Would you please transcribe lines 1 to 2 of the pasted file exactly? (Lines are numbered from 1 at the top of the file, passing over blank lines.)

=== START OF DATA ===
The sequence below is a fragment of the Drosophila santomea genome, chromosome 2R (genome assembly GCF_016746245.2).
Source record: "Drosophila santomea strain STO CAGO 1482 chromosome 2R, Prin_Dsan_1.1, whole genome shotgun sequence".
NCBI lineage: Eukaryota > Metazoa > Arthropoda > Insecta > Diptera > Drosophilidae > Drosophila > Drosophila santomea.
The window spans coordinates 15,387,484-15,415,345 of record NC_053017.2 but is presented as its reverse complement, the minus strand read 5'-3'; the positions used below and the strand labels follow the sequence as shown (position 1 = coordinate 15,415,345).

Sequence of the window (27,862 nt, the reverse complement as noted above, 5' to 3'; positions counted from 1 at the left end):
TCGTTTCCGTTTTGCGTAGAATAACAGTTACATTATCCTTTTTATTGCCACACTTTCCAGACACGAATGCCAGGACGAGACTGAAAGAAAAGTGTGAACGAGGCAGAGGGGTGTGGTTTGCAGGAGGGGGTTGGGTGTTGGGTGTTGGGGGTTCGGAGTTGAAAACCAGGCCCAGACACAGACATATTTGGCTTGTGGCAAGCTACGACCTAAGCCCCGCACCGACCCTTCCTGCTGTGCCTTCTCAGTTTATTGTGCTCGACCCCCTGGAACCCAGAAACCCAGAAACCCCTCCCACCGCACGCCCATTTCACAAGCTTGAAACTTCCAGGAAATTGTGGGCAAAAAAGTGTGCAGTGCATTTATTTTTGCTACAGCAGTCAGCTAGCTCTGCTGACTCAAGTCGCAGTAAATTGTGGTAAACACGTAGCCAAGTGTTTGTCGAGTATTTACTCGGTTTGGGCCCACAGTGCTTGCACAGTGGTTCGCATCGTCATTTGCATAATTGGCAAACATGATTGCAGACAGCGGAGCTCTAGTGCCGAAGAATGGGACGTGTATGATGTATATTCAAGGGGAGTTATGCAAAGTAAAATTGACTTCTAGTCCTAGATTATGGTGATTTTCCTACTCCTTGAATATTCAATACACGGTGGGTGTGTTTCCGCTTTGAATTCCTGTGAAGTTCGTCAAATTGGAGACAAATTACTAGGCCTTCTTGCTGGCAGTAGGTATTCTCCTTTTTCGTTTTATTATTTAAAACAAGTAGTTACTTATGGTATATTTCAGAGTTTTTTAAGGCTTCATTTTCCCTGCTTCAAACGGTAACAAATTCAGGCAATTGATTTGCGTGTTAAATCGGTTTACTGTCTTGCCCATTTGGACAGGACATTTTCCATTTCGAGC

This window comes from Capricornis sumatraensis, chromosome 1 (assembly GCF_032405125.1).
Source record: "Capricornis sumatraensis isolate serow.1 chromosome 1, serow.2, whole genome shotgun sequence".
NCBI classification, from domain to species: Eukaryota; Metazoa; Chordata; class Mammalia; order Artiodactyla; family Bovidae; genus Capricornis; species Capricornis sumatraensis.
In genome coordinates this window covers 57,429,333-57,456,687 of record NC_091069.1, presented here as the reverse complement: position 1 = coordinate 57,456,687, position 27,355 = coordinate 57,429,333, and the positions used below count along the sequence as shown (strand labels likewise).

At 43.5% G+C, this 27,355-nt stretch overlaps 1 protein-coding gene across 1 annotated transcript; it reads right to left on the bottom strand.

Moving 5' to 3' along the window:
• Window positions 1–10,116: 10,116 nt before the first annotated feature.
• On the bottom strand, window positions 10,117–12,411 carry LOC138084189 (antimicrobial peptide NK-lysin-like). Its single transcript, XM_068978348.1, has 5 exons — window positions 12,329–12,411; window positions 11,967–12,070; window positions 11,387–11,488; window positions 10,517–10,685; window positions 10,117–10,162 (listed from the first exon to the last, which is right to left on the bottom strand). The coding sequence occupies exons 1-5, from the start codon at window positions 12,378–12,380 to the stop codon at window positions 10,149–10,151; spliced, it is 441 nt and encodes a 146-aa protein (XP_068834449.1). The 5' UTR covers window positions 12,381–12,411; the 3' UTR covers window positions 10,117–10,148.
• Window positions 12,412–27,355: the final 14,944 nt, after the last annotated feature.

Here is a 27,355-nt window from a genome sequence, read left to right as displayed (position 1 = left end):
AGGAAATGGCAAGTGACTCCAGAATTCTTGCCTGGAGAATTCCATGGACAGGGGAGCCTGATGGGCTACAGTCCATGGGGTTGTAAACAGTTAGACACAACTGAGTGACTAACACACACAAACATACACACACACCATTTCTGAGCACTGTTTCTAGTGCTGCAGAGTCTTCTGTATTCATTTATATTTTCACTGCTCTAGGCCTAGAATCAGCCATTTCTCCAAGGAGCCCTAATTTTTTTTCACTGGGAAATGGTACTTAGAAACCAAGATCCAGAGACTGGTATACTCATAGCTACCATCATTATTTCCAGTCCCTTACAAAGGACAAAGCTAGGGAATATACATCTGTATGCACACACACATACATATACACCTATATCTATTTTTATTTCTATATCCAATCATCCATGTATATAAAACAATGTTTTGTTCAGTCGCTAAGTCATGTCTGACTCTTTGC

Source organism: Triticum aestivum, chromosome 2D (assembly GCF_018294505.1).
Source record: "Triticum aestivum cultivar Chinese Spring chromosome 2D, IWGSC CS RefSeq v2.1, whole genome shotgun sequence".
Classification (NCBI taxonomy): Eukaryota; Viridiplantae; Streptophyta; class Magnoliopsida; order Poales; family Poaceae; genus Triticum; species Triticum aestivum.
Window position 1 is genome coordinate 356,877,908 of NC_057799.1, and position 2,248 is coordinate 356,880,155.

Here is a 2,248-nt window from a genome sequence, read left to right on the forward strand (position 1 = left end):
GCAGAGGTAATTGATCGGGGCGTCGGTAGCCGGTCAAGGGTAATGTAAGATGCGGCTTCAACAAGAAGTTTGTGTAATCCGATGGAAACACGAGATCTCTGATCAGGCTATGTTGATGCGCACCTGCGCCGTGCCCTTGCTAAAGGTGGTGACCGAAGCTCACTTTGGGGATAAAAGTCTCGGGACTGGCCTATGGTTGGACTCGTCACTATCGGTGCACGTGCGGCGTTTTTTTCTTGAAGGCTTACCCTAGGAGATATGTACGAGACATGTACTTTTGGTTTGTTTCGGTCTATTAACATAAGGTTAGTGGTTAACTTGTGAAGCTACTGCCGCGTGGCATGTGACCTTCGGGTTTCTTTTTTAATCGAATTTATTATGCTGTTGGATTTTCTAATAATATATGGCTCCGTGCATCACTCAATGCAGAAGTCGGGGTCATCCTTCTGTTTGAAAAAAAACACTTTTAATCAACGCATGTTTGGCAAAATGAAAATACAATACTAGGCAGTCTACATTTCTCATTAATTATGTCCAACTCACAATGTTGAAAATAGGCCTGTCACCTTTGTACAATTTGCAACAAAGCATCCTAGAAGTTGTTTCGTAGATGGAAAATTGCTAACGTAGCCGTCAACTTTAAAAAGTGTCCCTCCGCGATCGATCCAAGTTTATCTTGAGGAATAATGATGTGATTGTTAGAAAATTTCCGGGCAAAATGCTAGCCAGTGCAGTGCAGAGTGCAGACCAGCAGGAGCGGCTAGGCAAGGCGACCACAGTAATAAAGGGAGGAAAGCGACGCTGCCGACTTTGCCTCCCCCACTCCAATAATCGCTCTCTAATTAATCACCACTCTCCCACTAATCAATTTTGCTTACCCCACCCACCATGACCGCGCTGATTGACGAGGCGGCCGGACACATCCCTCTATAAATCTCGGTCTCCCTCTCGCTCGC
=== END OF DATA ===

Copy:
The sequence below is a fragment of the Drosophila santomea genome, chromosome 2R (genome assembly GCF_016746245.2).
Source record: "Drosophila santomea strain STO CAGO 1482 chromosome 2R, Prin_Dsan_1.1, whole genome shotgun sequence".